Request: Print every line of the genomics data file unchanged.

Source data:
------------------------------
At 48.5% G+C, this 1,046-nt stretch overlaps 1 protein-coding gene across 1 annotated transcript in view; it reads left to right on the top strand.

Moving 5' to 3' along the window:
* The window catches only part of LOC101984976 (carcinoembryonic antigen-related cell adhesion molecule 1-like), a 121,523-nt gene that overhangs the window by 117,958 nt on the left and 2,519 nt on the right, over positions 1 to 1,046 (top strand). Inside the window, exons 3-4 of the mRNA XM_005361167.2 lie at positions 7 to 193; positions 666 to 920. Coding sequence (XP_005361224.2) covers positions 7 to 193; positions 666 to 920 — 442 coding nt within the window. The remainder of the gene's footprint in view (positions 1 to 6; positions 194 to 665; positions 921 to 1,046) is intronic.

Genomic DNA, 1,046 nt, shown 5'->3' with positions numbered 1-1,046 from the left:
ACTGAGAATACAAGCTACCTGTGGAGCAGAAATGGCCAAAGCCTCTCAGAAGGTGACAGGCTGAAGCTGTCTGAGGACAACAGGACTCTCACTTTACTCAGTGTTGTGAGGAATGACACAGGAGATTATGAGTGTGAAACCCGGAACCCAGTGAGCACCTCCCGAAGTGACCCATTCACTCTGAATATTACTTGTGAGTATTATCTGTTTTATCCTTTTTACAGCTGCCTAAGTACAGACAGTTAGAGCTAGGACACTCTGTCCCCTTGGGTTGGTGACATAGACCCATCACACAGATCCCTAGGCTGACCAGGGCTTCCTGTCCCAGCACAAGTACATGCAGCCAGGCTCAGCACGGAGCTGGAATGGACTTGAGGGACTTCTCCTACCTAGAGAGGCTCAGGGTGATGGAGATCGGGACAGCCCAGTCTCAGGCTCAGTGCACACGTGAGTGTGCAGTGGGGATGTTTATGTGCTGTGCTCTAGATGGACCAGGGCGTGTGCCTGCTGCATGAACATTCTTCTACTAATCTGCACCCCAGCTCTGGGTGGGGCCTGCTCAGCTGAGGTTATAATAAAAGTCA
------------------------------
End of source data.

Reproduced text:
At 48.5% G+C, this 1,046-nt stretch overlaps 1 protein-coding gene across 1 annotated transcript in view; it reads left to right on the top strand.

Moving 5' to 3' along the window:
* The window catches only part of LOC101984976 (carcinoembryonic antigen-related cell adhesion molecule 1-like), a 121,523-nt gene that overhangs the window by 117,958 nt on the left and 2,519 nt on the right, over positions 1 to 1,046 (top strand). Inside the window, exons 3-4 of the mRNA XM_005361167.2 lie at positions 7 to 193; positions 666 to 920. Coding sequence (XP_005361224.2) covers positions 7 to 193; positions 666 to 920 — 442 coding nt within the window. The remainder of the gene's footprint in view (positions 1 to 6; positions 194 to 665; positions 921 to 1,046) is intronic.

Genomic DNA, 1,046 nt, shown 5'->3' with positions numbered 1-1,046 from the left:
ACTGAGAATACAAGCTACCTGTGGAGCAGAAATGGCCAAAGCCTCTCAGAAGGTGACAGGCTGAAGCTGTCTGAGGACAACAGGACTCTCACTTTACTCAGTGTTGTGAGGAATGACACAGGAGATTATGAGTGTGAAACCCGGAACCCAGTGAGCACCTCCCGAAGTGACCCATTCACTCTGAATATTACTTGTGAGTATTATCTGTTTTATCCTTTTTACAGCTGCCTAAGTACAGACAGTTAGAGCTAGGACACTCTGTCCCCTTGGGTTGGTGACATAGACCCATCACACAGATCCCTAGGCTGACCAGGGCTTCCTGTCCCAGCACAAGTACATGCAGCCAGGCTCAGCACGGAGCTGGAATGGACTTGAGGGACTTCTCCTACCTAGAGAGGCTCAGGGTGATGGAGATCGGGACAGCCCAGTCTCAGGCTCAGTGCACACGTGAGTGTGCAGTGGGGATGTTTATGTGCTGTGCTCTAGATGGACCAGGGCGTGTGCCTGCTGCATGAACATTCTTCTACTAATCTGCACCCCAGCTCTGGGTGGGGCCTGCTCAGCTGAGGTTATAATAAAAGTCA